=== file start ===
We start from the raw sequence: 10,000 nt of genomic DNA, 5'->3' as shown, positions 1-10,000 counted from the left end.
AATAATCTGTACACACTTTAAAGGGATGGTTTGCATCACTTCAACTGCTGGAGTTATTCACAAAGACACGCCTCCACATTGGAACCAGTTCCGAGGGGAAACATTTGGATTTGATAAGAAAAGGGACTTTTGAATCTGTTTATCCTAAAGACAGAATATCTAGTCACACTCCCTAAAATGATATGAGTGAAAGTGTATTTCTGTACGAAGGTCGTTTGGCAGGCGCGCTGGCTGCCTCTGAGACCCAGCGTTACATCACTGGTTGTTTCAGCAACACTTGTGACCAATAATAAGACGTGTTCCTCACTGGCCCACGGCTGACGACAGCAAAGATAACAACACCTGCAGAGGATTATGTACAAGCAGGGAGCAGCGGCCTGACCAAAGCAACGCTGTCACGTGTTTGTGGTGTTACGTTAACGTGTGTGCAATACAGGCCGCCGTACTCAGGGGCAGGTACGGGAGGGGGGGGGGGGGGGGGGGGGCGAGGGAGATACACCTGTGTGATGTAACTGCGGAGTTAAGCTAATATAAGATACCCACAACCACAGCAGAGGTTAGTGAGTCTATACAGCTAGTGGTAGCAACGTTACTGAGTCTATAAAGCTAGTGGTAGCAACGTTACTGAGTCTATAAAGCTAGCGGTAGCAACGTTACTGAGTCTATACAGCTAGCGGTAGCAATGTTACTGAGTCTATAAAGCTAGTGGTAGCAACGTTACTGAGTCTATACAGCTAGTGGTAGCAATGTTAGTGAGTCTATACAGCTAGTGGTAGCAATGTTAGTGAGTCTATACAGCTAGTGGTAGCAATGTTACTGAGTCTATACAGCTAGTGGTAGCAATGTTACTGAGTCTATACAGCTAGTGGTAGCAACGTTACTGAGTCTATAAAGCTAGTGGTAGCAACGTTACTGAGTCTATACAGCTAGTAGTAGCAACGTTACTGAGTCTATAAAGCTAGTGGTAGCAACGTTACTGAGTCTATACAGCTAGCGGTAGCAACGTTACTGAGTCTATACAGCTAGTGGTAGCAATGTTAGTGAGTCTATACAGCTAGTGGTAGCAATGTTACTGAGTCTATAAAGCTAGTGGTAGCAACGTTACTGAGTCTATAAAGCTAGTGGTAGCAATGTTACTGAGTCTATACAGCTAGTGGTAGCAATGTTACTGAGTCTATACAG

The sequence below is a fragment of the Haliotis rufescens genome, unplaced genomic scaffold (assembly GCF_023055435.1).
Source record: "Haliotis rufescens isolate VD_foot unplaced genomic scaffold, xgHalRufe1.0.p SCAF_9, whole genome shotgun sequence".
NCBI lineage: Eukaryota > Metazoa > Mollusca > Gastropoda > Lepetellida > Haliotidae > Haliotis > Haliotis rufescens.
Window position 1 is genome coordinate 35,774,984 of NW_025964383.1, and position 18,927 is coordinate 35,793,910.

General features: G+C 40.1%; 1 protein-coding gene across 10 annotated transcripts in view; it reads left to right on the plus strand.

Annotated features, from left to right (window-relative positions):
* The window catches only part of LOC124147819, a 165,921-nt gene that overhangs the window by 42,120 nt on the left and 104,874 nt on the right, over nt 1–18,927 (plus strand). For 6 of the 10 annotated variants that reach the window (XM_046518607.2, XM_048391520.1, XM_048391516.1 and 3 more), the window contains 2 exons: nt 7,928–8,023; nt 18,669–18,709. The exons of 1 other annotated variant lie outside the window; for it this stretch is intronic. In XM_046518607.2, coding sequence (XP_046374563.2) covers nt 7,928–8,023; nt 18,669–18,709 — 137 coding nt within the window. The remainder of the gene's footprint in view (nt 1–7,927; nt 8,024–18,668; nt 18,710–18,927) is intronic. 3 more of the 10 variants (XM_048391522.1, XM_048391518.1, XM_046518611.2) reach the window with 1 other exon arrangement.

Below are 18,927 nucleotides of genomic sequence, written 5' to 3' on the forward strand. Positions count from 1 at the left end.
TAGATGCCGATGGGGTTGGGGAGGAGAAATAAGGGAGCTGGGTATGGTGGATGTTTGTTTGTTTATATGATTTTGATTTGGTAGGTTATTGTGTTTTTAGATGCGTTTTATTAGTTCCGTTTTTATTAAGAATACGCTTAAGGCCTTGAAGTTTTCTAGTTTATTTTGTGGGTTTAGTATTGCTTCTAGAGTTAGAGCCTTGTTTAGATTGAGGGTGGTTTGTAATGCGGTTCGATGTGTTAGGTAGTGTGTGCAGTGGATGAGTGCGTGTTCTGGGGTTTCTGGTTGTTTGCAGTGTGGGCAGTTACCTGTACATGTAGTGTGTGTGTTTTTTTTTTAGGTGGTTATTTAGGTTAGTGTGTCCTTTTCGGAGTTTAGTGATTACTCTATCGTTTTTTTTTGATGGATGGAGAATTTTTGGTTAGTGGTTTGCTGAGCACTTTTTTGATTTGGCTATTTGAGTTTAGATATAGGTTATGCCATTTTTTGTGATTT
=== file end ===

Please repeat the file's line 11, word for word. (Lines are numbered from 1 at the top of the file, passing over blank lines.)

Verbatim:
TAGATGCCGATGGGGTTGGGGAGGAGAAATAAGGGAGCTGGGTATGGTGGATGTTTGTTTGTTTATATGATTTTGATTTGGTAGGTTATTGTGTTTTTAGATGCGTTTTATTAGTTCCGTTTTTATTAAGAATACGCTTAAGGCCTTGAAGTTTTCTAGTTTATTTTGTGGGTTTAGTATTGCTTCTAGAGTTAGAGCCTTGTTTAGATTGAGGGTGGTTTGTAATGCGGTTCGATGTGTTAGGTAGTGTGTGCAGTGGATGAGTGCGTGTTCTGGGGTTTCTGGTTGTTTGCAGTGTGGGCAGTTACCTGTACATGTAGTGTGTGTGTTTTTTTTTTAGGTGGTTATTTAGGTTAGTGTGTCCTTTTCGGAGTTTAGTGATTACTCTATCGTTTTTTTTTGATGGATGGAGAATTTTTGGTTAGTGGTTTGCTGAGCACTTTTTTGATTTGGCTATTTGAGTTTAGATATAGGTTATGCCATTTTTTGTGATTT